While there has been much discussion about proposed new bridges to and from Hilton Head Island, little has been said about what might happen to the old spans.
At a press conference Aug. 24 at the Honey Horn pavilion, Rep. Jeff Bradley, SC 123 (Hilton Head, Daufuskie) pitched an idea to turn the aging structures into a linear park.
“We have a unique opportunity in this area to grasp this asset and not demolish it. I want everybody to stretch their minds as to what this could be, and picture yourself coming across these bridges with beautiful landscaping and watching the bicyclists come from the Hilton Head side to the mainland side,” Bradley said. “Try and envision why this could be a reality.”
Bradley suggested the linear park might be “used for multiple generations.”
He also announced the formation of the Calibogue Skyway Park Foundation, a 501(c)(3) nonprofit that that will manage the effort to promote the park.
Bradley said there has not yet been a complete study, but there are ways the park could be funded, beginning with using the estimated $10 million that was earmarked for a bike-hike lane on the planned new bridges.
“We have some numbers as to the cost of the demolition, and they run from $10 million to $22 million. We have an idea to save the money for the demolition of the bridge structures and use that to pay for the creation of the landscape on the bridges,” he said.
Bradley said there should be enough money left over to set aside funds in a perpetual trust that will provide for maintenance going forward, which he thinks will be somewhere between $300,000 and $500,000 per year.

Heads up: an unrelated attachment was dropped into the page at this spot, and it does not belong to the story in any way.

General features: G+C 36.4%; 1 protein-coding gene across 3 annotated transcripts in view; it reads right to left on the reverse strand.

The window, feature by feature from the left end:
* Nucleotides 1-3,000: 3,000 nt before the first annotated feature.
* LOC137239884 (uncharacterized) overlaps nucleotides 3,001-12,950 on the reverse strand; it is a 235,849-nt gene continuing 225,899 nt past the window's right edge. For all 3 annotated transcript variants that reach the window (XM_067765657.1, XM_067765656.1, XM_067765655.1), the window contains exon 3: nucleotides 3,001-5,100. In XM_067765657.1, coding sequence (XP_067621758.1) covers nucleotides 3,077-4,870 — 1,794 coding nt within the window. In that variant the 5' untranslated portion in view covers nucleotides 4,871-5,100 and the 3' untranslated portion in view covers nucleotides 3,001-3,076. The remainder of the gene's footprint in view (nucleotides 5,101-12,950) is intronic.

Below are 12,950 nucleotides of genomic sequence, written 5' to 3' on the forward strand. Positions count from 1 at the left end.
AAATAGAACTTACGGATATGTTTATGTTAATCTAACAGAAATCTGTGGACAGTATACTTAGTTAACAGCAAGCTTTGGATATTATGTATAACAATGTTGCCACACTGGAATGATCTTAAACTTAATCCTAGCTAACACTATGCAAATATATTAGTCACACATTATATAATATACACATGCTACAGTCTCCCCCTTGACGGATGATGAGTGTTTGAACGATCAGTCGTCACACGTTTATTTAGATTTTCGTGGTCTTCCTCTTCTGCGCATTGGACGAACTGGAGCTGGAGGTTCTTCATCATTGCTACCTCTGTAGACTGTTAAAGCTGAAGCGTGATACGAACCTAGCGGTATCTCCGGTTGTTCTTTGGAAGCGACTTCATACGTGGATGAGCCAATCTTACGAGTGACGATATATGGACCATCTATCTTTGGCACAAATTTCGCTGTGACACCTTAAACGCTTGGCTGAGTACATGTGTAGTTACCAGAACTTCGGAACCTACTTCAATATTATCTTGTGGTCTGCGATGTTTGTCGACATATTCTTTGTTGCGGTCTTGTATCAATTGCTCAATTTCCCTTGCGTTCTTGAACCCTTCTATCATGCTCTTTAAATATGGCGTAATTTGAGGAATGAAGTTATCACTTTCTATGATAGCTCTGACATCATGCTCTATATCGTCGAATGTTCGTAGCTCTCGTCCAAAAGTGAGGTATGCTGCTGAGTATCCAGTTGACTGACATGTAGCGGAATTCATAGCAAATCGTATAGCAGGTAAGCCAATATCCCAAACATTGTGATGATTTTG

There are ideas to use town-owned land on Jenkins Island across from Windmill Harbor as a destination parking lot where visitors can park and bike or walk the bridge. Up for discussion is a similar parking lot on the mainland side of the bridge.
“Let’s really make this a destination bridge like the Charleston Ravenel Bridge, where people come from all over the state,” said Mark Baker of Wood & Partners Inc., a land planning and architecture firm, following Bradley’s presentation. Baker’s firm provided the artists’ renderings and initial designs for the park, which were on display.
Baker noted that cycling is a popular pastime on Hilton Head Island, but there is no safe way to get to the island on a bicycle.
“Hilton Head is now a gold-level bicycle friendly community, but we’re not connected to the mainland,” he said, “so we know that that important piece of infrastructure is missing and we’ve got to move beyond that.”
Bradley admitted there were not a lot of answers regarding costs. “We have nothing but educated guesses,” he said. “Nobody really knows the answers until we start the process.”
Gwyneth J. Saunders is a veteran journalist and freelance writer living in Bluffton.